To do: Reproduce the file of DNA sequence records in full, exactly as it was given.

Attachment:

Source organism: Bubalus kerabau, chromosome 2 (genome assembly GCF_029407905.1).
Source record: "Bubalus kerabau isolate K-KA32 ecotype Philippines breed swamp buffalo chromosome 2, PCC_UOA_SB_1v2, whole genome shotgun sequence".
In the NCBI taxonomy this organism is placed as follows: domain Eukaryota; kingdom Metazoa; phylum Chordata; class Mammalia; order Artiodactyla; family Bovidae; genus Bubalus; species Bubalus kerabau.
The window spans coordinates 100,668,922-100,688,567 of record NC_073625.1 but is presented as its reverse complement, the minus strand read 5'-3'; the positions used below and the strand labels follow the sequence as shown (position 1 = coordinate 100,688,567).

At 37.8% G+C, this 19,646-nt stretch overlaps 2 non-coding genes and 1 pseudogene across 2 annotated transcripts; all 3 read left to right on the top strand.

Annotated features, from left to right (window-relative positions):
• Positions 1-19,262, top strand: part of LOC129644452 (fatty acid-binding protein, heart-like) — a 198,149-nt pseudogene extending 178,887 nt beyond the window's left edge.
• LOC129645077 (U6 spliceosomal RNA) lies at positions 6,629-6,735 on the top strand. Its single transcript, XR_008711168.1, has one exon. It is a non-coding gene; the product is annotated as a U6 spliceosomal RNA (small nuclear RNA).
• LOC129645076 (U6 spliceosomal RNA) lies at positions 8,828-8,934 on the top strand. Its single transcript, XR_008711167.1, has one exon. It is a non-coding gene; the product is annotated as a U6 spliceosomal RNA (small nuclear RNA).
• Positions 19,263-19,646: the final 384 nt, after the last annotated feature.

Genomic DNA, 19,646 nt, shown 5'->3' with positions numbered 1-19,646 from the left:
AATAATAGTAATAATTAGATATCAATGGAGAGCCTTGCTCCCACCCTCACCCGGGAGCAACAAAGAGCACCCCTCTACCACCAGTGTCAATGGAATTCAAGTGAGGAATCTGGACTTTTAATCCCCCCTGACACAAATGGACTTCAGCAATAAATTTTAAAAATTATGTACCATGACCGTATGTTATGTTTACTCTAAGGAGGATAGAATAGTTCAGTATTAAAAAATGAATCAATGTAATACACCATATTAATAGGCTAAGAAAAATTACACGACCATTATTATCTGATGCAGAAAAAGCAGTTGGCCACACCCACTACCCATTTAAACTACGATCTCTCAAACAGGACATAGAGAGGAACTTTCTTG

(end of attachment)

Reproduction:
Source organism: Bubalus kerabau, chromosome 2 (genome assembly GCF_029407905.1).
Source record: "Bubalus kerabau isolate K-KA32 ecotype Philippines breed swamp buffalo chromosome 2, PCC_UOA_SB_1v2, whole genome shotgun sequence".
In the NCBI taxonomy this organism is placed as follows: domain Eukaryota; kingdom Metazoa; phylum Chordata; class Mammalia; order Artiodactyla; family Bovidae; genus Bubalus; species Bubalus kerabau.
The window spans coordinates 100,668,922-100,688,567 of record NC_073625.1 but is presented as its reverse complement, the minus strand read 5'-3'; the positions used below and the strand labels follow the sequence as shown (position 1 = coordinate 100,688,567).

At 37.8% G+C, this 19,646-nt stretch overlaps 2 non-coding genes and 1 pseudogene across 2 annotated transcripts; all 3 read left to right on the top strand.

Annotated features, from left to right (window-relative positions):
• Positions 1-19,262, top strand: part of LOC129644452 (fatty acid-binding protein, heart-like) — a 198,149-nt pseudogene extending 178,887 nt beyond the window's left edge.
• LOC129645077 (U6 spliceosomal RNA) lies at positions 6,629-6,735 on the top strand. Its single transcript, XR_008711168.1, has one exon. It is a non-coding gene; the product is annotated as a U6 spliceosomal RNA (small nuclear RNA).
• LOC129645076 (U6 spliceosomal RNA) lies at positions 8,828-8,934 on the top strand. Its single transcript, XR_008711167.1, has one exon. It is a non-coding gene; the product is annotated as a U6 spliceosomal RNA (small nuclear RNA).
• Positions 19,263-19,646: the final 384 nt, after the last annotated feature.

Genomic DNA, 19,646 nt, shown 5'->3' with positions numbered 1-19,646 from the left:
AATAATAGTAATAATTAGATATCAATGGAGAGCCTTGCTCCCACCCTCACCCGGGAGCAACAAAGAGCACCCCTCTACCACCAGTGTCAATGGAATTCAAGTGAGGAATCTGGACTTTTAATCCCCCCTGACACAAATGGACTTCAGCAATAAATTTTAAAAATTATGTACCATGACCGTATGTTATGTTTACTCTAAGGAGGATAGAATAGTTCAGTATTAAAAAATGAATCAATGTAATACACCATATTAATAGGCTAAGAAAAATTACACGACCATTATTATCTGATGCAGAAAAAGCAGTTGGCCACACCCACTACCCATTTAAACTACGATCTCTCAAACAGGACATAGAGAGGAACTTTCTTG